Further, children who live in the custody of at least one well-functioning parent do better than those whose primary parent is doing poorly.
Arkowitz is an associate professor of psychology at the University of Arizona, and Lilienfeld is a psychology professor at Emory University.
Carran said the longitudinal study, which served as a model for the MANSEF study, was the most comparable data available, though students in the MANSEF study often have more severe disabilities. This may have actually been true, this may have been their criteria for pre-school intervention.
We had largely extinguished the "flight" response from my son's repertoire, but his sensory issues and anxiety didn't extinguish his adrenal response to over-stimulation. Basically, children who were aggressive and irritable were given the diagnosis without having to meet the criteria of periods of mania followed by periods of depression. The school was furious with me, as each down-titration of the medications cause a surge in bad behavior. What these seven lessons teach me though, is that while we aren't out of the woods, he is resilient, I believe in him, and progress can be made in even the darkest times. Some parents are so worried that they remain in unhappy marriages, believing it will protect their offspring from the trauma of divorce.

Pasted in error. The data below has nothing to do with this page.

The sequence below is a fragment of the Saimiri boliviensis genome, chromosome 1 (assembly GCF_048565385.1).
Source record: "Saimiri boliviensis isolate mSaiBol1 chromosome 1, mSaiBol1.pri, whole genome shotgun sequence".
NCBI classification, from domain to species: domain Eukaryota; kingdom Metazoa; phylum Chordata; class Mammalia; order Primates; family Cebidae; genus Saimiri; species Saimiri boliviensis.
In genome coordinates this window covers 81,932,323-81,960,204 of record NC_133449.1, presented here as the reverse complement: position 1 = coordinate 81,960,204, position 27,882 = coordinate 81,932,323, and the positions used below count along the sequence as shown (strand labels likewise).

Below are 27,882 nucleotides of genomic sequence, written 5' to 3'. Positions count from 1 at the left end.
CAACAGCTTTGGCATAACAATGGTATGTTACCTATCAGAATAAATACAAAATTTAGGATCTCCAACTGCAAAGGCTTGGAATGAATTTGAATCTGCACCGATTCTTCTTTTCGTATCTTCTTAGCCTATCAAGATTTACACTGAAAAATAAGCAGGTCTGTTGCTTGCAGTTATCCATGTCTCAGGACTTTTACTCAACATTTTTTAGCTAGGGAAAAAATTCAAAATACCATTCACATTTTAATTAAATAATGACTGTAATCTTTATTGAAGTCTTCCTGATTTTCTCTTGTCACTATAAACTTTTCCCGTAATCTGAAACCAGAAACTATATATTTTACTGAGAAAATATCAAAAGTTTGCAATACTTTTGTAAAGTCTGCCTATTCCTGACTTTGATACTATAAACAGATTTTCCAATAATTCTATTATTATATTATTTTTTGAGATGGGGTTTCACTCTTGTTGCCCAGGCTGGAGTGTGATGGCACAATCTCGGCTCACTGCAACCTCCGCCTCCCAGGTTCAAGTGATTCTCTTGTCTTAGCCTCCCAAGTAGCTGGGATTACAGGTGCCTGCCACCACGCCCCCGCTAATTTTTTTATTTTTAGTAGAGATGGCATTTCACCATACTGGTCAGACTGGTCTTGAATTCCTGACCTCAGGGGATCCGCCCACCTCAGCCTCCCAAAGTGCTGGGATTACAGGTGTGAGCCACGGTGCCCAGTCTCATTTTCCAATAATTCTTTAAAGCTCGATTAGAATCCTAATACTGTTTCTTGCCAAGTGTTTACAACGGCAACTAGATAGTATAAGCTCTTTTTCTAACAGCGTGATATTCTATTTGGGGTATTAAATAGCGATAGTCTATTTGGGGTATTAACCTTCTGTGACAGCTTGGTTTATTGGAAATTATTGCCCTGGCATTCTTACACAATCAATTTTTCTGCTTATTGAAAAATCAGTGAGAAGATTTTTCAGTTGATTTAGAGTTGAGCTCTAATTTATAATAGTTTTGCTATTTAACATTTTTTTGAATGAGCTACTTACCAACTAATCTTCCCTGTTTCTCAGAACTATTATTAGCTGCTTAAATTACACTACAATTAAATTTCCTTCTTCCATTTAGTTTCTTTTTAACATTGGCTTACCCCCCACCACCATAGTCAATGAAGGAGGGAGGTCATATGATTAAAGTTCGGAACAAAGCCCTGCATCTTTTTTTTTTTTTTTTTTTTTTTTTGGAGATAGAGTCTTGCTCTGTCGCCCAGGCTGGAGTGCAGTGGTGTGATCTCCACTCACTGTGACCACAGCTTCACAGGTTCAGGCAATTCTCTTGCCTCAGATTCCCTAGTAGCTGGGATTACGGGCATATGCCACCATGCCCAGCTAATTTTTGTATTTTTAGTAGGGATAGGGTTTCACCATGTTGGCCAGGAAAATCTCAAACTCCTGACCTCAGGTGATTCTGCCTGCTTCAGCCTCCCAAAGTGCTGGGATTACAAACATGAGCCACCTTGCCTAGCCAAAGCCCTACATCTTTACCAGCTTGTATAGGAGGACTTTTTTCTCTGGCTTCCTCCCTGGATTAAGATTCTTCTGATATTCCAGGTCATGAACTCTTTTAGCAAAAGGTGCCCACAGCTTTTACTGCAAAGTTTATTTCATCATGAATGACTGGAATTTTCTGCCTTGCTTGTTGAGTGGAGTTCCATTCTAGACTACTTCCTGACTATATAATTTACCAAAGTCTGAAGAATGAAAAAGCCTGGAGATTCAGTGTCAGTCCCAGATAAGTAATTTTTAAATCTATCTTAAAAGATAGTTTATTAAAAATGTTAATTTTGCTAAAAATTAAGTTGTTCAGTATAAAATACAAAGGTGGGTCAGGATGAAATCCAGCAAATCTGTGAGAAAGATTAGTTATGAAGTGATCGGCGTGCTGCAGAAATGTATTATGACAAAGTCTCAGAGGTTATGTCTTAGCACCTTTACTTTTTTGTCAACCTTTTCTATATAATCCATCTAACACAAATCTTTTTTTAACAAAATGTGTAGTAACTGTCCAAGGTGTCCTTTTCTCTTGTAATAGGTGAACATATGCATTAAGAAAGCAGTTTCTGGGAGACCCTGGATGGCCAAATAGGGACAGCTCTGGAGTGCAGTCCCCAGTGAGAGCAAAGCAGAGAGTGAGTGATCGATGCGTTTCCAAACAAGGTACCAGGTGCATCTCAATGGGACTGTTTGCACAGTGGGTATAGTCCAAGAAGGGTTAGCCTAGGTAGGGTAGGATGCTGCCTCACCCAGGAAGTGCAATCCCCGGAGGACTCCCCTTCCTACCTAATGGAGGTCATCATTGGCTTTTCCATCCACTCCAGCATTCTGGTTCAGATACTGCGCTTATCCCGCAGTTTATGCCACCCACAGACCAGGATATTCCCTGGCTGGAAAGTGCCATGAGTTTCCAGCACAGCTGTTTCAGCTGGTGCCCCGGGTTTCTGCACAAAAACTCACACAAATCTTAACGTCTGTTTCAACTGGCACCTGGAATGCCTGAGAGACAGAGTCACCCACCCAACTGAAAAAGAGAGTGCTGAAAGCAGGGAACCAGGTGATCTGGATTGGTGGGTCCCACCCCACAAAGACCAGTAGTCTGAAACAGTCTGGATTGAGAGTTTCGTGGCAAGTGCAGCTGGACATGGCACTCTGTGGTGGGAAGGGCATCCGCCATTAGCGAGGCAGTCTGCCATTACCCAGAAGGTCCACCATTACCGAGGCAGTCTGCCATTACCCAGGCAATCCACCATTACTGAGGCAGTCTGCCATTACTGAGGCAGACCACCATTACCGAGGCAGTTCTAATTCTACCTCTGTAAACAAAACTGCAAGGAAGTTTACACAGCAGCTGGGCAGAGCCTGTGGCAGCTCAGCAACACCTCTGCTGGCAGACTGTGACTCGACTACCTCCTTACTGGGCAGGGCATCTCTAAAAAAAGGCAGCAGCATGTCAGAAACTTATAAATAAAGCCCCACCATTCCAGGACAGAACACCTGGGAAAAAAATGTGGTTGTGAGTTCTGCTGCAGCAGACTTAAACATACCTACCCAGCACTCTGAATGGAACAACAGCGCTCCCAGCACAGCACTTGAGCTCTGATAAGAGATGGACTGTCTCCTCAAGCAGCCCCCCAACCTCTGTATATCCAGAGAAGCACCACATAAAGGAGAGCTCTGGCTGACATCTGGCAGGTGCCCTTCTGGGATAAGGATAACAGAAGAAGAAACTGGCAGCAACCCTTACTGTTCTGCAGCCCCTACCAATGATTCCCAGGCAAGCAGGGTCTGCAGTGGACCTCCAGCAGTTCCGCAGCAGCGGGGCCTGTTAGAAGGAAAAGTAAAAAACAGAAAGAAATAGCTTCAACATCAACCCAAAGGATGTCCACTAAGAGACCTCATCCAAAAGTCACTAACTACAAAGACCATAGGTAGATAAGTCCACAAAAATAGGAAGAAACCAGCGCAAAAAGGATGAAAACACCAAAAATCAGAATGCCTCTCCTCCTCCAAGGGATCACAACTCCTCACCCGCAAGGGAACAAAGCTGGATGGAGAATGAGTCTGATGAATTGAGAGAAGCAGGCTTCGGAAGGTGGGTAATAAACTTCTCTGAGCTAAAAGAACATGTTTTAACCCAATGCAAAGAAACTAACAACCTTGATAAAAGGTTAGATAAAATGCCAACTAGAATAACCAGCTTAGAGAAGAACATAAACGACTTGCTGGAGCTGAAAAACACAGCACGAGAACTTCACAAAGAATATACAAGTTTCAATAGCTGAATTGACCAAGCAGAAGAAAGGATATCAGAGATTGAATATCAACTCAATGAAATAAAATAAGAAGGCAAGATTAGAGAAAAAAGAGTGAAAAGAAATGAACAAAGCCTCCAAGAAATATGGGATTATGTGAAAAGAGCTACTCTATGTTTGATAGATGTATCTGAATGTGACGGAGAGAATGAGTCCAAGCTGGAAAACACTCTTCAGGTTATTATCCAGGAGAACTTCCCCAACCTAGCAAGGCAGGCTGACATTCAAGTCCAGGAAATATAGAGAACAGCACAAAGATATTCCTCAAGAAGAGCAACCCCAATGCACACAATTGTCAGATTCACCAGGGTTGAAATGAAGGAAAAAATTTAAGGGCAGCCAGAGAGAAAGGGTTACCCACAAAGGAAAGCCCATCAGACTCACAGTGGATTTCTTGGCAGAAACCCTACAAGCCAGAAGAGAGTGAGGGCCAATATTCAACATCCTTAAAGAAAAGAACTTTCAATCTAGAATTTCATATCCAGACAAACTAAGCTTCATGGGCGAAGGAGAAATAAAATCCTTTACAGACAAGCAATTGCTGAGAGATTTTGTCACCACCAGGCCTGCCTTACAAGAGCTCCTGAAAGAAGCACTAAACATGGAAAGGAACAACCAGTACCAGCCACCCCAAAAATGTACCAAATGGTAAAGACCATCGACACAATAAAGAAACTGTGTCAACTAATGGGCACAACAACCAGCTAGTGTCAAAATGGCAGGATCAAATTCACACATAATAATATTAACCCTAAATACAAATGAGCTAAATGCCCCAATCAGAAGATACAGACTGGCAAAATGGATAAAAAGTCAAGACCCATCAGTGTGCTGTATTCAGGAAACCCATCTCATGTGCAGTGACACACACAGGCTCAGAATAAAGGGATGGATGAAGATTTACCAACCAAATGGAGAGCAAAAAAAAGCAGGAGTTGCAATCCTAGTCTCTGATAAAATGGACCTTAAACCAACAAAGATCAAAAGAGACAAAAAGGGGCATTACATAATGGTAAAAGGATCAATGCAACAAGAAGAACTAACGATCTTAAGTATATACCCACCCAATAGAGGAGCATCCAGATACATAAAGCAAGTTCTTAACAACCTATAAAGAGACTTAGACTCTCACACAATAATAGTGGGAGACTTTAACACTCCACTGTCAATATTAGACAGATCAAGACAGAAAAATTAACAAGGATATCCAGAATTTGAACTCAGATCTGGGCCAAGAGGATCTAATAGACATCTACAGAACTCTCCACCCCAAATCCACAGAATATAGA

The studies compared children of married parents with those who experienced divorce at different ages. Apparently when marital conflict is muted, children are often unprepared when told about the upcoming divorce. These findings suggest that only 15 percent of adult children of divorce experience problems over and above those from stable families.